Eighty years ago, two Germans figured out a brilliant way to burn fat fast.
Back in the 1930s, a German doctor and a track coach got together and invented this brilliant training technique.
The athletes sprinted 200 meters and rested for a short time.
Then they did again. A 200-meter sprint followed by a short period of rest. And again.
It worked. Their students broke world record after world record. Roger Banister, the first man to run the mile in under 4 minutes, used this workout.
It was a breakthrough in fitness. They were the first to see that doing a short burst of activity followed by rest is the best way to exercise.
But here’s the deal, you have to be as fit as an Olympic athlete to do it.
I have a better way. It is accessible to everybody. No matter what your fitness level, you can burn fat in minutes a day.
It’s called interval training. When people hear about my PACE program, they think it’s the same as interval training. And while PACE uses some of the same principles, there’s a major difference.
Few people are conditioned enough to do interval training. Think about the workout they used. Could you sprint the length of two football fields and be ready to do it again after a 90 second break? Probably not.
But you can do PACE.
The secret is progressivity. You don’t have to start with a high intensity workout right off the bat. The idea is to work your way up to it. You just have to tax yourself a little bit more every time you do a set.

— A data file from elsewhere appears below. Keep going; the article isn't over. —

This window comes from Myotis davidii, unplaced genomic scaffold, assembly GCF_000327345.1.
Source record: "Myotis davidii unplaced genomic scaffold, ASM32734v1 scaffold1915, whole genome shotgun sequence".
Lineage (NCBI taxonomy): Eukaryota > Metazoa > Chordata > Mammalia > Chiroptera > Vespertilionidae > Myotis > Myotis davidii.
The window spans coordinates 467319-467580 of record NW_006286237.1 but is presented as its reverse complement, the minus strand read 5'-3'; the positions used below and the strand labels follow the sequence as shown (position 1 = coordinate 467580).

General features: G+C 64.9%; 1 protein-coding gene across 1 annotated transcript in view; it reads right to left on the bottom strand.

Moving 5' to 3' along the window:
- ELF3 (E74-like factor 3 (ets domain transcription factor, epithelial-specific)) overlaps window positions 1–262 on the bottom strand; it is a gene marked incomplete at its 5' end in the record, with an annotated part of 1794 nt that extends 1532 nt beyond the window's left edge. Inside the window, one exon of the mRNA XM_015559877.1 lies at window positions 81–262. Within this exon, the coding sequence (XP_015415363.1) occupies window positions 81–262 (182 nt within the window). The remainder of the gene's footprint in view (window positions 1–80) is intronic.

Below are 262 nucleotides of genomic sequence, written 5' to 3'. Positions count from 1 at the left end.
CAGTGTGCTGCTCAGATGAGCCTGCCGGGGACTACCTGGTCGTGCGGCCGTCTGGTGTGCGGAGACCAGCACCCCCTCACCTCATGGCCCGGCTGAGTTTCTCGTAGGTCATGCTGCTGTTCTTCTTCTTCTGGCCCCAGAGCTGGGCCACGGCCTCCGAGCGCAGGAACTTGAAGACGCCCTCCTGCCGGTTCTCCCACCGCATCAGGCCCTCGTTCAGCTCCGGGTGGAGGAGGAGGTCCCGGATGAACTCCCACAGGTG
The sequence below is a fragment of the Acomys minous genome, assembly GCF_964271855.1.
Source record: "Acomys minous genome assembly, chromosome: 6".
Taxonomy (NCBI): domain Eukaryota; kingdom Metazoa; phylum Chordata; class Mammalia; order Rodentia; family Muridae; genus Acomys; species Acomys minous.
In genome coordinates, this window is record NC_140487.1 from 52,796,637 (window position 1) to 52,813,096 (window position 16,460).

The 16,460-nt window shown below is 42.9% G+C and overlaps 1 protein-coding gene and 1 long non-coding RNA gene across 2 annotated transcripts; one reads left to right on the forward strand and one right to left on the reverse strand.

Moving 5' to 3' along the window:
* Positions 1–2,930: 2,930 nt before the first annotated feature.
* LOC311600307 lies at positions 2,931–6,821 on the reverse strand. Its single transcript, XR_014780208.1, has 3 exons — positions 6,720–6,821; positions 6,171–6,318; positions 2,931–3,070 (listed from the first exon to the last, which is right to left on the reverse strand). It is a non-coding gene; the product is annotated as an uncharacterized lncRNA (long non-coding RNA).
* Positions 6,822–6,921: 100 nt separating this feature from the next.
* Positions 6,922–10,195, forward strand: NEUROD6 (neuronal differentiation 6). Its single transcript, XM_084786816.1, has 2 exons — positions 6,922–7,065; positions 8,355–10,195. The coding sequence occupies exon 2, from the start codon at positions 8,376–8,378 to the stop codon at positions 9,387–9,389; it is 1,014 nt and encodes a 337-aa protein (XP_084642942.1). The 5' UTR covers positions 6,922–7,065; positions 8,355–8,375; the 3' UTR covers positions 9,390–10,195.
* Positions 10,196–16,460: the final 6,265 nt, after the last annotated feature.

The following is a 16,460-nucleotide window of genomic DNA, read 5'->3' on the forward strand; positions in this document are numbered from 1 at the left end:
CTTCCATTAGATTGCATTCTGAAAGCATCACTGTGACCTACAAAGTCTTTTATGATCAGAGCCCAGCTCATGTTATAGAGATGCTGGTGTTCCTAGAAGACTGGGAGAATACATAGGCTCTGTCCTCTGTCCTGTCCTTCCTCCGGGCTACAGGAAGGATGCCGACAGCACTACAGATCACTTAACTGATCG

One of the breakthroughs of PACE is that you can get the benefits of high intensity training regardless of the level you start at. You can bulletproof your heart, expand your lung capacity, and drop a ton of weight by making small, incremental changes.
Take my patient Terri, for example. I told you her story a couple of months ago. When I first met Terri, the only exercise she could manage was to walk 45 seconds. So that’s what we did. I didn’t make Terri do wind sprints. We worked at her level. The only thing I asked of Terri is to push herself a little more each time.
It’s those incremental improvements, or progressivity, that helped Terri get back in shape. Now she’s running. And biking. And swimming laps. She tells me that she’s more active than she’s ever been – even when she was a kid!
Terri stuck with PACE because she started to see results fast. Now she’s showing her friends how to do PACE.
To get started yourself, pick an activity that you like to do. It just needs to be something that will give your heart and lungs a bit of a challenge. I like bicycling and swimming because they avoid overuse injuries. What you do will depend on your level of fitness. Here are some guidelines:
- Do a light warm up and stretch before each exercise session.
- Start with 20 minutes every other day. (This averages to only 10 minutes per day).
- Start easy and increase gradually.
- As you get into better shape, you will increase the intensity in each session.
- Begin breaking those 20 minutes into shorter “mini-intervals” of exercise and rest.
- Use briefer and briefer episodes of gradually increasing intensity.
- A light activity “cool down” for a couple of minutes has been shown to reduce muscle soreness after exercise.
As it gets easier, focus on increasing the intensity. In other words, as your body adapts, step it up a notch. You shouldn’t be lightheaded. Feeling slightly winded and panting is what you’re looking for.